The mist started to lift and the sun was trying hard to break through, the clearer it grew the faster the shells burst around us. The Germans had the range of the road, we were advancing along, to an inch and shrapnel was bursting above us in showers. A few of our Ambulance were hit but none dangerous. The Batteries on each side of the road were keeping up a heavy fire though shells were bursting all around them.

We reached a farm at the foot of the road and got our wagons behind it. No.1 Field Ambulance was in the farm and the wounded were coming in wholesale. The bullets were whistling over our heads and we keep down as much as possible. Having a look around I saw our infantry advancing up the hill in front in extended order, the shell fire and rifle fire were growing fiercer every minute. The wounded were flowing in, some walking and some with assistance.

We were not long idle, our Brigade wanted our assistance, 30 men went off with stretchers under an Officer and shortly after another section went off then came our turn. We advanced up the hill till we came to the village of Vendresse then Captain Worthington who was in charge told Captain Dale we had to find the 3rd Brigade and collect their wounded. They are in a village called Chivy. Night was creeping down but the guns on both sides were still hard at it though it was quieter than it had been all day.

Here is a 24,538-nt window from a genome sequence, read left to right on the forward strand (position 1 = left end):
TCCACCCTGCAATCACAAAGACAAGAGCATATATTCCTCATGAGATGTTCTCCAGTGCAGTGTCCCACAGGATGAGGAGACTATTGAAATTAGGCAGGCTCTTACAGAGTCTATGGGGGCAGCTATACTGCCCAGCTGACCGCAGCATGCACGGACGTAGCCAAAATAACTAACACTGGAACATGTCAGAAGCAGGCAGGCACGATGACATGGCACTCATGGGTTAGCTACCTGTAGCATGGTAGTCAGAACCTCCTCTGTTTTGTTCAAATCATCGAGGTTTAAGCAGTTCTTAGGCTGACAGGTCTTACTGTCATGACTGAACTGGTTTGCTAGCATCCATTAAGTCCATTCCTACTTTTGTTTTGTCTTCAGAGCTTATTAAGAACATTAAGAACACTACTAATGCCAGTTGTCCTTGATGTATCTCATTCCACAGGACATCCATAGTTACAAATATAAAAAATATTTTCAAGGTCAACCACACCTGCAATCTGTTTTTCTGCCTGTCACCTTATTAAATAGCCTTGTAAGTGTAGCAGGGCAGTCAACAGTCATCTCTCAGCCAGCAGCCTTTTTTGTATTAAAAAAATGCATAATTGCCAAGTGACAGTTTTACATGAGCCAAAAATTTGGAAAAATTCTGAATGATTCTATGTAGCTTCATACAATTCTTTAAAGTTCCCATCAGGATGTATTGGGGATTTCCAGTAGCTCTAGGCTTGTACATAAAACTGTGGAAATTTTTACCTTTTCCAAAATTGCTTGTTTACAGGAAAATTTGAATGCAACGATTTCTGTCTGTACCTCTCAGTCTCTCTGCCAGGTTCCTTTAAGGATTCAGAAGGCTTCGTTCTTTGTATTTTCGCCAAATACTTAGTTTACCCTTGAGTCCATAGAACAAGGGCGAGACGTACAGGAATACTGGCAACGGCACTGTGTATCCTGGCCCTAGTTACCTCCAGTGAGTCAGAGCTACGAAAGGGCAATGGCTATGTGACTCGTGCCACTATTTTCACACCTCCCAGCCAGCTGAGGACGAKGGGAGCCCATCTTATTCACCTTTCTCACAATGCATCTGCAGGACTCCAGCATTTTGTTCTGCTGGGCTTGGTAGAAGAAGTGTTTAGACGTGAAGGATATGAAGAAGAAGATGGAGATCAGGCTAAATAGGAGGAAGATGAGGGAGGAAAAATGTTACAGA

We set out to find the village of Chivy, wounded seemed to be everywhere, every barn or house we stopped at to enquire our way seemed to be full of wounded who had crawled there for cover from the shells and bullets. Some we picked up on the roadside, dressed, and put under cover.

We passed a Staff Officer who had captured 50 Germans with 7 men. We also passed one of the Black Watch and a Cameron with a German officer. We reached the village of Bon-Chivy about midnight. A farm there was full of wounded but as they had been dressed we had to push on to Chivy where we were urgently required. We reached it an hour later but as nobody seemed to know where we were wanted we threw ourselves down in a barn amongst some straw for an hours sleep till daylight.

Tuesday 15th September:  Chivy/ Bon-Chivy